Civil Procedure Code (CPC)

quo warrento

what is quo warrento?


Article 32 and 226 of the Indian Constitution empowers Supreme Court and High Court respectively, to issue writs for the enforcement of any Fundamental Right Guaranteed under the Part III of the Constitution.

Quo-Warranto is one of those writs: “Quo Warranto” literally means “by what authority”?

It gives the court power to ask a person to explain by what authority is he holding the public office, the court will restrain a person from holding a public office to which he is not entitled.


  • The office must be wrongfully acquired and should be a public office.
  • The office is created by the constitution or by any other statute.
  • The term of the office must be continuing, and should not be terminable at anyone’s pleasure.
  • The writ against whom is issued should be in actual possession and using such an office.

In the case of K. Bheema Raju v. Govt, of A.P., the court ruled against the appointment of a government pleader as the procedural rules for this were not followed in the prescribed manner.



 Hello, Greetings of the day!  

Constitution lays down the provisions of writ jurisdiction where the aggrieved party can directly approach the court against any individual if there is an infringement of fundamental rights. Article 32 and 226 of the constitution lay down five writs through which any person can approach the court. Article 32 deals with Supreme Court and 226 deals with High Court.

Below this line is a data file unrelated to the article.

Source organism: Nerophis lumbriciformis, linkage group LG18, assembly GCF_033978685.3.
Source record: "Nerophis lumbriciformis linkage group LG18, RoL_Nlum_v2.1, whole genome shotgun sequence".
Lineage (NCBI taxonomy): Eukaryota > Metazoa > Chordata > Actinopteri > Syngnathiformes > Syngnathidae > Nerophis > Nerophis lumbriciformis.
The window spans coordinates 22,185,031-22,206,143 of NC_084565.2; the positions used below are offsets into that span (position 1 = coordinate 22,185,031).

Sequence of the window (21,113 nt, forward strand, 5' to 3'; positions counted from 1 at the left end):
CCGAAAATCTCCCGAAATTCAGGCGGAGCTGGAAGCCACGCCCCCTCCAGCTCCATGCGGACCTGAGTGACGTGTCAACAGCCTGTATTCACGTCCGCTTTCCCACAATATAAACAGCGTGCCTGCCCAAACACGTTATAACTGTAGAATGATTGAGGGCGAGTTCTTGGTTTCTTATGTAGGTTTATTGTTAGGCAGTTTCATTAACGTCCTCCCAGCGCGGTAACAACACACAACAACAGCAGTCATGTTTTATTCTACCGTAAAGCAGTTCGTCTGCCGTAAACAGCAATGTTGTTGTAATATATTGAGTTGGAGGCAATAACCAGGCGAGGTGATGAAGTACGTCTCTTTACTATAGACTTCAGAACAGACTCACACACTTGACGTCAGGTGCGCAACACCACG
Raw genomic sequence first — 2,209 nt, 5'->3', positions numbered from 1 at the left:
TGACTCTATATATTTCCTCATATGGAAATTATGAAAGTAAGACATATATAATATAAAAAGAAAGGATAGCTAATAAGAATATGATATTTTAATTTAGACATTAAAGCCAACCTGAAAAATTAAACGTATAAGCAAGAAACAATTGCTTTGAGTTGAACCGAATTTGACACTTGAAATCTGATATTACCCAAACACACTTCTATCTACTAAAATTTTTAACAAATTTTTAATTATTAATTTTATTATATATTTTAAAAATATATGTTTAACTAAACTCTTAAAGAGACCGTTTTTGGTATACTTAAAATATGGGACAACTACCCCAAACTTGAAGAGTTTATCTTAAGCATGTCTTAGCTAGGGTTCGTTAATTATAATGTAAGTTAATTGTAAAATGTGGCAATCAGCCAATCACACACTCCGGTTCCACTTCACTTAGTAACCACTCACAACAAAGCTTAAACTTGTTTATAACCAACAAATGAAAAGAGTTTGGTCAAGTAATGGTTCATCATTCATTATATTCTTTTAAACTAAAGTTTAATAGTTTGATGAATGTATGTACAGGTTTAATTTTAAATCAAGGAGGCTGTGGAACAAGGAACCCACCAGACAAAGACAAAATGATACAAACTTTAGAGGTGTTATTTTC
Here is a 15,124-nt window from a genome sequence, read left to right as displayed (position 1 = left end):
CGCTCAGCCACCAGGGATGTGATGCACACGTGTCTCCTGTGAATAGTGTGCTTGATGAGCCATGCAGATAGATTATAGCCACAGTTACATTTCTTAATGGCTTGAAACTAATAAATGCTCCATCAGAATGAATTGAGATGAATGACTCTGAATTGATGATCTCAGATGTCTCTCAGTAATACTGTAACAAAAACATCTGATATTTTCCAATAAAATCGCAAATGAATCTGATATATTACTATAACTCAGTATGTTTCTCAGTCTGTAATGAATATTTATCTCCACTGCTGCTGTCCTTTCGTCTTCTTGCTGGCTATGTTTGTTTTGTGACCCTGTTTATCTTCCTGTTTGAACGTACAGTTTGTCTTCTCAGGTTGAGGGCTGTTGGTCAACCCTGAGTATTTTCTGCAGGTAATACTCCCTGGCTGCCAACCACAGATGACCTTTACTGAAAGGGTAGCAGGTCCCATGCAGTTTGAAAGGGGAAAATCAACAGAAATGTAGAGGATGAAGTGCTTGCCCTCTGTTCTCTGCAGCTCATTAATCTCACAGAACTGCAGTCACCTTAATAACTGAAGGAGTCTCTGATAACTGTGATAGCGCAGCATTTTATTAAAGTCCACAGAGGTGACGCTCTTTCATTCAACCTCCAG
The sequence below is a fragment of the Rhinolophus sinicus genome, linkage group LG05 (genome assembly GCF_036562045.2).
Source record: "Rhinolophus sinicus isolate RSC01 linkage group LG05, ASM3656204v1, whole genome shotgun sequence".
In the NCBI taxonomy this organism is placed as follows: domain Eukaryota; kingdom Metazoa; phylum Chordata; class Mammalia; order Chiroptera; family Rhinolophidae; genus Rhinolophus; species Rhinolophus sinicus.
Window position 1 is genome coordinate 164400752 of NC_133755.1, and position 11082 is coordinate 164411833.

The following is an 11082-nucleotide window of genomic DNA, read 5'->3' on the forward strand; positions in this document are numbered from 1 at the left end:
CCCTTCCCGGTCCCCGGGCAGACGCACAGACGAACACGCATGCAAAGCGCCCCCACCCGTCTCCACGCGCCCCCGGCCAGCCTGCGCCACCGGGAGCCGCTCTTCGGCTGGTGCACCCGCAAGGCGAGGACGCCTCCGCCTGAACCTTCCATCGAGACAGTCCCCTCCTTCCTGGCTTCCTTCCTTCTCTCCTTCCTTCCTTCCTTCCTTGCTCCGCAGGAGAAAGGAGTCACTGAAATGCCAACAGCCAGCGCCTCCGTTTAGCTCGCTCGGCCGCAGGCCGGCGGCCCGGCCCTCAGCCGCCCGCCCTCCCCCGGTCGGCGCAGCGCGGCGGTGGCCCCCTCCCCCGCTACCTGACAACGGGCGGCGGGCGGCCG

Quo warranto is one of the writs which translates to what is your authority. This writ is issued by the court against a private person when he assumes an office over which he has no right. It can be issued only in the following conditions:  

  • Office which has been assumed by the private person is a public office  

  • The office is constituted either under the constitution or any statute  

  • term of the office must be permanent and it should not be terminable at any person or authority’s pleasure.  

  • The person against whom the writ is brought should be in actual possession of the office and using it without any authority  

  • This writ can also be used in cases where the person is disqualified from the office but is still holding the office  

In Jamalpur Arya Samaj Sabha v. Dr. D Rama, the writ was made by the petitioner against the Working Committee of Bihar Raj Arya Samaj Pratinidhi Sabha which was a private body. The court refused to issue the writ as it was a public office   

Best Regards,      

Vasundhara Singh     

Law Student     




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